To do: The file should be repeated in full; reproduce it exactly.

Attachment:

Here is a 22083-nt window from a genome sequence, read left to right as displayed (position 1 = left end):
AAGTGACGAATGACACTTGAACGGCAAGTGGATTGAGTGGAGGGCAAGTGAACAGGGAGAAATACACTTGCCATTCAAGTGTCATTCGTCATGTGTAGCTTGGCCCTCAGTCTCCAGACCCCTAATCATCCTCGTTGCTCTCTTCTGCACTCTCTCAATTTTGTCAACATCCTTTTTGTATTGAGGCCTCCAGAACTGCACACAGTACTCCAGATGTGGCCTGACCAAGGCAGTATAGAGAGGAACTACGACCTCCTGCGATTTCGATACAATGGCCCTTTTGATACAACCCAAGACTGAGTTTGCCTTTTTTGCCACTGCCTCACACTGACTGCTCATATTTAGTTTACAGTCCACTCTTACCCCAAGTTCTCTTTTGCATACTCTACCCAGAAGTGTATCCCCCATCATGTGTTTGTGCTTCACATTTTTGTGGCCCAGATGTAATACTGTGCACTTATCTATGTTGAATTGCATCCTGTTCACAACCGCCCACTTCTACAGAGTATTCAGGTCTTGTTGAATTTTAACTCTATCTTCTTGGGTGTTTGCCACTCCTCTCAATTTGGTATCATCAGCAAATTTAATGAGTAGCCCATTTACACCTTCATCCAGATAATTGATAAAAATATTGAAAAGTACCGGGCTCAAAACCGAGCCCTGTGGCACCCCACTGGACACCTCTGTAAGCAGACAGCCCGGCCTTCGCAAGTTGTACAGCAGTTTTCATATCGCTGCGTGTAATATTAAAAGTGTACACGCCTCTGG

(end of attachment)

Here is a 22083-nt window from a genome sequence, read left to right as displayed (position 1 = left end):
AAGTGACGAATGACACTTGAACGGCAAGTGGATTGAGTGGAGGGCAAGTGAACAGGGAGAAATACACTTGCCATTCAAGTGTCATTCGTCATGTGTAGCTTGGCCCTCAGTCTCCAGACCCCTAATCATCCTCGTTGCTCTCTTCTGCACTCTCTCAATTTTGTCAACATCCTTTTTGTATTGAGGCCTCCAGAACTGCACACAGTACTCCAGATGTGGCCTGACCAAGGCAGTATAGAGAGGAACTACGACCTCCTGCGATTTCGATACAATGGCCCTTTTGATACAACCCAAGACTGAGTTTGCCTTTTTTGCCACTGCCTCACACTGACTGCTCATATTTAGTTTACAGTCCACTCTTACCCCAAGTTCTCTTTTGCATACTCTACCCAGAAGTGTATCCCCCATCATGTGTTTGTGCTTCACATTTTTGTGGCCCAGATGTAATACTGTGCACTTATCTATGTTGAATTGCATCCTGTTCACAACCGCCCACTTCTACAGAGTATTCAGGTCTTGTTGAATTTTAACTCTATCTTCTTGGGTGTTTGCCACTCCTCTCAATTTGGTATCATCAGCAAATTTAATGAGTAGCCCATTTACACCTTCATCCAGATAATTGATAAAAATATTGAAAAGTACCGGGCTCAAAACCGAGCCCTGTGGCACCCCACTGGACACCTCTGTAAGCAGACAGCCCGGCCTTCGCAAGTTGTACAGCAGTTTTCATATCGCTGCGTGTAATATTAAAAGTGTACACGCCTCTGG